Why you must care two hoots: Ela Foundation hosts World Owl Conference in Pune to promote wildlife conservation
The annual World Owl Conference came to India this year for the first time. It included an outstanding exhibition of photographs, artworks, and stamps.
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Wildlife conservation is a popular and compelling rationale for a range of art and photography exhibitions (see our earlier photo essay on the exhibition Innocent World of Owls here). An outstanding photo and art exhibition was held alongside the sixth annual World Owl Conference (WOC), held this week at Pune University.
WOC 2019 was organised by the Ela Foundation, with support from the Maharashtra Forest Department, Canadian conservation organisation Discover Owls, and acoustics product firm EcoTone. The earlier editions of WOC have been held in Canada, Australia, Netherlands, and Portugal. This year marks the first time the conference is being held in India.
Topics covered at the conference included the representation of owls in the mythology and culture of countries around the world, impact of climate change on owl habitats, population variations, conservation movements, and even the “haunting association of owls in cemeteries".
The editorial and organising committees were headed by Dr Satish Pande, Founder of Ela Foundation. He is also Chief Editor of the Ela Journal of Forestry and Wildlife, and the open access e-Journal of Maharashtra Forest Department. He has written over 40 books and 70 research papers.
Devoted to nature education and conservation, Pune-based Ela Foundation offers certificate courses in ornithology, wildlife photography, and habitat conservation. It conducts surveys on bird population, and publishes books on birds like eagles, falcons, storks, and owls.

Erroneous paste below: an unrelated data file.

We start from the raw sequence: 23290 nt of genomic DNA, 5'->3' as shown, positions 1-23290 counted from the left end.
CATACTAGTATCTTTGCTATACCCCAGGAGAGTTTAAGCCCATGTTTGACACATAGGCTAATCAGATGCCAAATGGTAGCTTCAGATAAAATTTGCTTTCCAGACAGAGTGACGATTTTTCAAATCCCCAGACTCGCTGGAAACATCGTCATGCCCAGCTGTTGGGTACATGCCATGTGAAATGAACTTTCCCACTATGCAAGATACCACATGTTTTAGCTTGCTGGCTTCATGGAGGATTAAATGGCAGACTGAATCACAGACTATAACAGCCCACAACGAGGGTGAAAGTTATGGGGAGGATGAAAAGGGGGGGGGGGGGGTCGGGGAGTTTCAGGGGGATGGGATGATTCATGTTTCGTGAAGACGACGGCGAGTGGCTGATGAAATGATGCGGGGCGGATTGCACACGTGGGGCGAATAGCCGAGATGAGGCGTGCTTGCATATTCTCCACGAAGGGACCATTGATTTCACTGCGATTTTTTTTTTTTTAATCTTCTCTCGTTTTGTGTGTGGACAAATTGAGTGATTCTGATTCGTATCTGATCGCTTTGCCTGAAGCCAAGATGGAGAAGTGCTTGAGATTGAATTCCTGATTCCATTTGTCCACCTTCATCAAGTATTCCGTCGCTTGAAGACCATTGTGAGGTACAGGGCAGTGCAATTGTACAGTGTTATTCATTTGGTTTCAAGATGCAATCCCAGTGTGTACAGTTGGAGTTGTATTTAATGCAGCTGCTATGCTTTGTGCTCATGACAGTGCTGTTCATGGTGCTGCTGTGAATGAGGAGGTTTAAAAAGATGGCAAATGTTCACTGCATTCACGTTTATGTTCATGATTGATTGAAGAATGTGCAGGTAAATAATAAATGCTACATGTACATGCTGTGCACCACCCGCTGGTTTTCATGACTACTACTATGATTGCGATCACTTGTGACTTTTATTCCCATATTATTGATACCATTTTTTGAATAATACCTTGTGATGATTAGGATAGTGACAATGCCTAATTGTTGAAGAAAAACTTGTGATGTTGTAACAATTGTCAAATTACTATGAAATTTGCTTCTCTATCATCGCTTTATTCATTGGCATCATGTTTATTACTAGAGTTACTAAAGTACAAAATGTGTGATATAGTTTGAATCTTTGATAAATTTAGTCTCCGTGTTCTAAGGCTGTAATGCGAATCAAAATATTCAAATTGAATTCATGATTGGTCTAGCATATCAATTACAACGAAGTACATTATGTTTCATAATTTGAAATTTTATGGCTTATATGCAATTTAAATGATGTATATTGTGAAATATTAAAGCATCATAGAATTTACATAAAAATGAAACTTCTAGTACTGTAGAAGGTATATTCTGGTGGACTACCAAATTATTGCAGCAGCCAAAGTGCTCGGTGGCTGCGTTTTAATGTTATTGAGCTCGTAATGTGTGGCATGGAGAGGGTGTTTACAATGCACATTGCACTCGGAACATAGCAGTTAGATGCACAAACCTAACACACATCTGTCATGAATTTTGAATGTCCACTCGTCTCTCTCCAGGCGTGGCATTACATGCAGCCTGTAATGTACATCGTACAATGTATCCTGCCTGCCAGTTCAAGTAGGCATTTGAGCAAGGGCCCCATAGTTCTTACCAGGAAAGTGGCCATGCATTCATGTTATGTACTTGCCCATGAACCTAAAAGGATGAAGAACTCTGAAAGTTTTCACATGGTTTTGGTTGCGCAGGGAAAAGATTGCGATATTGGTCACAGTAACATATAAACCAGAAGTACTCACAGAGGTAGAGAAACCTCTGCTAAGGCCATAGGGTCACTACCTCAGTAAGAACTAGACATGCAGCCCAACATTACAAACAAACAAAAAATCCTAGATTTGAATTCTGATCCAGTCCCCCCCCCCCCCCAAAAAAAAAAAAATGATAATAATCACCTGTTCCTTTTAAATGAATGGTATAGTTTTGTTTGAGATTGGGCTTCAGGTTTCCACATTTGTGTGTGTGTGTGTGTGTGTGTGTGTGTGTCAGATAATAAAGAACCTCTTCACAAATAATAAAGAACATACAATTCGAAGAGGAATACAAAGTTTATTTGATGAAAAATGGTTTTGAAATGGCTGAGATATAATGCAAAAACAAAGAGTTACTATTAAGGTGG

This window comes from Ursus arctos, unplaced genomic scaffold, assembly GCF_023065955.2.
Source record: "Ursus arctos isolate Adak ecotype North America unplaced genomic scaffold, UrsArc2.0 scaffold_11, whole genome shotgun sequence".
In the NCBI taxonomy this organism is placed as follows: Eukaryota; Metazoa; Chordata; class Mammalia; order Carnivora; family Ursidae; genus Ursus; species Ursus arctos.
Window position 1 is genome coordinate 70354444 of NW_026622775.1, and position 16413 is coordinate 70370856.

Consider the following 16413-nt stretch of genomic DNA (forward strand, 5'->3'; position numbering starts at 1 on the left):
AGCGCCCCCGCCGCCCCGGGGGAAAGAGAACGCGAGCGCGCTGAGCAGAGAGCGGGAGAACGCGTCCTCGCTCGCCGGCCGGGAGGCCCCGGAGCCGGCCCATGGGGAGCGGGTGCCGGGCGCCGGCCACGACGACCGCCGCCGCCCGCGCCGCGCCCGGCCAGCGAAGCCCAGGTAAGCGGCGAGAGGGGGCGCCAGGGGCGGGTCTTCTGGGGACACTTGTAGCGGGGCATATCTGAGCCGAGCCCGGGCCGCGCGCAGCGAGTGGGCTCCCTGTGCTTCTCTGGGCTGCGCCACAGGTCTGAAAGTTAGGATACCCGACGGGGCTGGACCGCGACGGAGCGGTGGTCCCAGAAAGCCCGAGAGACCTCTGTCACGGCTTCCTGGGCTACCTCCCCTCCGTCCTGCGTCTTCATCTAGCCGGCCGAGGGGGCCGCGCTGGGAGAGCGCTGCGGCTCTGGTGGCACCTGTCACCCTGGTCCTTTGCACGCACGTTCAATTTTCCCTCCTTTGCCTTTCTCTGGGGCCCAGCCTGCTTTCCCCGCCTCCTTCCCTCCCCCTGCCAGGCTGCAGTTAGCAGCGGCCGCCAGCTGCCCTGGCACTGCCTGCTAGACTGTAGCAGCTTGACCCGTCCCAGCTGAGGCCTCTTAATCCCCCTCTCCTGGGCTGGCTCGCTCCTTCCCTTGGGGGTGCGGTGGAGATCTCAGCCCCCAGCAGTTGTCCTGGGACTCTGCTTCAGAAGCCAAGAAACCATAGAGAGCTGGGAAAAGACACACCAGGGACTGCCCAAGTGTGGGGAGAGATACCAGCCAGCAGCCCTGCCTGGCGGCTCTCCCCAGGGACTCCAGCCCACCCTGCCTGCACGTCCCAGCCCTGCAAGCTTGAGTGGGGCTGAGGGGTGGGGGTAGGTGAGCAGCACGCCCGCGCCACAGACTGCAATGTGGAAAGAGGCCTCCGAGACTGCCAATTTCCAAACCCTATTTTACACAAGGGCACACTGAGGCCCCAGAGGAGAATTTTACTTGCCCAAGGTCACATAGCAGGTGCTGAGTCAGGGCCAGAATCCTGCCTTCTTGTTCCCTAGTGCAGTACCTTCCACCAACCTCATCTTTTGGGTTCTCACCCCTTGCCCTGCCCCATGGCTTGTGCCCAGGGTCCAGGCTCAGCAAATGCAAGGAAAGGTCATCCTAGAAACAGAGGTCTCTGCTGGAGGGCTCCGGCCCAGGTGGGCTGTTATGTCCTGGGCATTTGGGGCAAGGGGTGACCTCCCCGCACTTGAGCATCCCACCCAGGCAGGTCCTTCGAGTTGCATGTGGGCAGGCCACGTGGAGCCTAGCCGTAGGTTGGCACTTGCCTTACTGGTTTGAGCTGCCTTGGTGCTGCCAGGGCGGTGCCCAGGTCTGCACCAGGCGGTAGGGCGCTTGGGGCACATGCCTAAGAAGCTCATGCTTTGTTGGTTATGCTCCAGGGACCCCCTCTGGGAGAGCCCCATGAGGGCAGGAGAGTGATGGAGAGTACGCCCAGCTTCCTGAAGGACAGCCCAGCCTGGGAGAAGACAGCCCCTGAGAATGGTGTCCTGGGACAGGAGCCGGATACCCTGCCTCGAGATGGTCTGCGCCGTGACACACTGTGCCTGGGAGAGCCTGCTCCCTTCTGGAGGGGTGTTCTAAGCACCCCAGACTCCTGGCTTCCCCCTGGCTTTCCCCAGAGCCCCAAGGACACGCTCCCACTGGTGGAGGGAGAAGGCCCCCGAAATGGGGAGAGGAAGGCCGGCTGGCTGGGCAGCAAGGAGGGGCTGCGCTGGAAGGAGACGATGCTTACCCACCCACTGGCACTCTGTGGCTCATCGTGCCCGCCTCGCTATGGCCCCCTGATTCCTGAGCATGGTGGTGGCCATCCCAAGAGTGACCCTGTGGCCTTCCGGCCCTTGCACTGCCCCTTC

At WOC 2019, talks and papers were presented by participants from India, China, Nepal, US, Canada, Switzerland, Greece, Cyprus, Poland, Austria, South Africa, Ukraine, and Russia. This was followed by the second Indian Owl Festival, held at Ela Habitat, Pingori.
The aim of the annual conference is to spread awareness, conduct research, and promote conservation of owl habitats. Owls are seen as beneficial to agricultural ecosystems via extermination of pests like rodents – but unfortunately, poaching activities pose a threat.
Ela Foundation’s Suruchi Pande shared research on harmful superstitions about owls as well as the respect and veneration conferred on them in Indian culture. Ecological factors affecting the distribution of forest owlets were covered by Prachi Mehta and Jayant Kulkarni of Wildlife Research and Conservation Society.
People for Animals, the wildlife hospital in Bengaluru, documents the adverse impact of urbanisation on spotted owls. South Africa’s Owl Project shared successes of 20 years of owl conservation initiatives, while the Moscow Owls Research Group has been researching owl populations for 25 years.
Endangered grassland ecosystems are causing serious declines in grassland owl species in the US, according to Steven Sheffield of Bowie State University. Mahesh Sanzigiri of Dynamic Management Services cautions against excessive use of pesticides and poisons to kill insects, which also affects owl populations.
As shown in this pictorial essay, the exhibition at WOC 2019 in Pune featured a wide range of photographs, artworks, mugs, and merchandise. One of the highlights was a philatelic exhibition curated by Ajit ‘Papa’ Shridhar Patil and his granddaughter Tanvi Bhausaheb Naik.
The lineup of photographers includes Satish Karmalkar, Rahul Lonkar, Swapnil Thatte, Prashant Deshpande, Kiran Ghadage, Pallavi Shivalkar, Nagesh Rao, Omkar Sumant, Bhagyashri Madbhavikar, Amit Pawashe, Jiri Hornek, Atmaprakash Sahoo, Niranjan Sant, Daksha Bapat, Milind Jog, Santosh Gulavani, Kamlesh Mirkale, and others.
Now, what have you done today to stop in your busy schedule, and find ways to learn more about our precious wildlife and promote its conservation?
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